I missed my fall examinations due to hospitalization, and one day following my discharge I had a meeting with the head of my residential college. The administration insisted that I take my exams the upcoming week. I argued that given my recent discharge, I would like five to seven days to recoup my health prior to taking exams. The daily six to seven hour time commitment of the partial hospitalization program and the intense workload of the given courses would be impossible for me to manage given the temporal proximity of the exams. Dr. Jonathan Pastor, a University medical professional, and my psychiatrist agreed with the assessment that I wasn’t mentally equipped to take the exams immediately.

The administration is fully informed about my mental health condition and multiple hospitalizations. They are aware of my diagnoses following discharge. They are aware that I have to attend the Partial Hospitalization Program (PHP). Yet for some reason, they fail to understand. Take the exams now, or you take the other option: a leave of absence.

The University’s ultimate solution to all mental health problems: an involuntary leave of absence.

My mental illness is a chronic disability that I have to live with for the rest of my life. Still better than to live as a Princeton University student, right? It is unjust that an institution forces me to take time off and prevents me from pursuing my academic interests because of a disability that is out of my control. I realize that there might be concerns relating to whether I am equipped to deal with the excessive pressure, which is precisely why I requested some time in a way that doesn’t involve the dissociation of me as a student. I have managed my mental health in the past, and I will continue to manage it in the future, but it is unfair that I be forced to put my academics at a halt because of a preexisting condition. I have the right to pursue my education, as does every student at Princeton, disabled or not.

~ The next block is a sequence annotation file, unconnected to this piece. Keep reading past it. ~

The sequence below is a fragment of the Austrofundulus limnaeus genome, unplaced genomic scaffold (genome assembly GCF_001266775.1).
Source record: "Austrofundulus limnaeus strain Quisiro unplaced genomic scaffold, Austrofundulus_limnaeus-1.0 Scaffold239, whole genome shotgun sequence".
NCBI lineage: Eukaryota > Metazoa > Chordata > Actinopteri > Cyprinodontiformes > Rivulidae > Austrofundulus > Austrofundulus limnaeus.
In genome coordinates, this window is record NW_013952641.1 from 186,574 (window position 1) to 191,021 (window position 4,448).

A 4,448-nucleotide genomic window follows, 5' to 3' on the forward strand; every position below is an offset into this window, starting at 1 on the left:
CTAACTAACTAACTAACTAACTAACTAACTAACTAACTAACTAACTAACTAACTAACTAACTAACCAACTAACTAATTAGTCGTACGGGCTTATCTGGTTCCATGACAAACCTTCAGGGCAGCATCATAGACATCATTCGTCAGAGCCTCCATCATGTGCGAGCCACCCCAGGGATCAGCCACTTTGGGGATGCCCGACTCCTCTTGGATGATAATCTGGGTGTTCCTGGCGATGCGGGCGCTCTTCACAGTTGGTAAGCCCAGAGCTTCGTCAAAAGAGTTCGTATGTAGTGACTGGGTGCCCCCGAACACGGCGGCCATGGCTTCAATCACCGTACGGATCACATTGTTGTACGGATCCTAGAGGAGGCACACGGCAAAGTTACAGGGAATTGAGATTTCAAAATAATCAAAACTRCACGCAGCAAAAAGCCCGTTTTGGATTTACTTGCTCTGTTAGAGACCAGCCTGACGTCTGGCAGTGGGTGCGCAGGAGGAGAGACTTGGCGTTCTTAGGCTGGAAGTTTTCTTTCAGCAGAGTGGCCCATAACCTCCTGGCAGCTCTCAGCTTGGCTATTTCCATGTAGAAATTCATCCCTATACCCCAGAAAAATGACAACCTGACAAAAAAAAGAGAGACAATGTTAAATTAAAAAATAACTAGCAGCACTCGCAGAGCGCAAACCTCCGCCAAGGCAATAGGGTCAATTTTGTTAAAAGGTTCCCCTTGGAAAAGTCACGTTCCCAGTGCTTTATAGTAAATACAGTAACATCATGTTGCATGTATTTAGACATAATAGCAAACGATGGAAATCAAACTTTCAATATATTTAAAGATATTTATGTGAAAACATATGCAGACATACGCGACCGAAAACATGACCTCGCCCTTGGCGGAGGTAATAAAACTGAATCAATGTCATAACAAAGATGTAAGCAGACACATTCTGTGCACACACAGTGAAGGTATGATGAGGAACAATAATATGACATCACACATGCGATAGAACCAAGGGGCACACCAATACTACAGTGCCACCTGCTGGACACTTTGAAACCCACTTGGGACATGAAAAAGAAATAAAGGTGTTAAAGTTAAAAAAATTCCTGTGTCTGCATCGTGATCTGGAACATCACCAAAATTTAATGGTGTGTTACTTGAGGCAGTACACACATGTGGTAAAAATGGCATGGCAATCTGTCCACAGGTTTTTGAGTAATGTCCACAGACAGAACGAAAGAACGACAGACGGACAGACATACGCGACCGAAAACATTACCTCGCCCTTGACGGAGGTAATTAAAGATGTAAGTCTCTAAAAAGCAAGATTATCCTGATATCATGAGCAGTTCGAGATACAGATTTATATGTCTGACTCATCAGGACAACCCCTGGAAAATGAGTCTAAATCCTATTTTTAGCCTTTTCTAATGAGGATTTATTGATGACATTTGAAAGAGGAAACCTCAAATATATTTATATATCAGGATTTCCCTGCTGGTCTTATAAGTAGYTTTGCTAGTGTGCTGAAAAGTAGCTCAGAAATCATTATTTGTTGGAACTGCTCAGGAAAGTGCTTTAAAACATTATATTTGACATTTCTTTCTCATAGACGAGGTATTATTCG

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I have tried reaching out to Institutional Equity, the Office of the Dean of Undergraduate Students, and even the Office of the President, none of which have reciprocated in a meaningful way. This just goes to show that the stigma associated with mental health remains prevalent, and for obvious reasons: if one exposes their struggle with a mental disorder that can jeopardize their status as a student, and if they do not then they suffer in silence. The fact is that mental health is still not normalized, because our culture refuses to accept people who deflect from society’s rigid compartmentalization. And as long as Princeton doesn’t accept it, the University won’t be able to make radical changes. In the meantime, it is people like me who suffer.

Three years ago, during my college interview, I was asked, “Why Princeton?” I spoke of people, of opportunities, of freedom, of future. But really I just needed an escape from the oppression, extremism, and terrorism I had lived in all my life. Little did I realize that I was leaving a toxic environment to enter into one even worse.

So now, three years later, it is my turn to ask, Why, Princeton? Why do you neglect my mental health?

Editor's notes:

The author of this column was granted anonymity due to the intensely personal nature of the events described.

This letter reflects an account of the author’s private meetings with U. administration.

The ‘Prince’ cannot verify any of the allegations of what occurred in these meetings.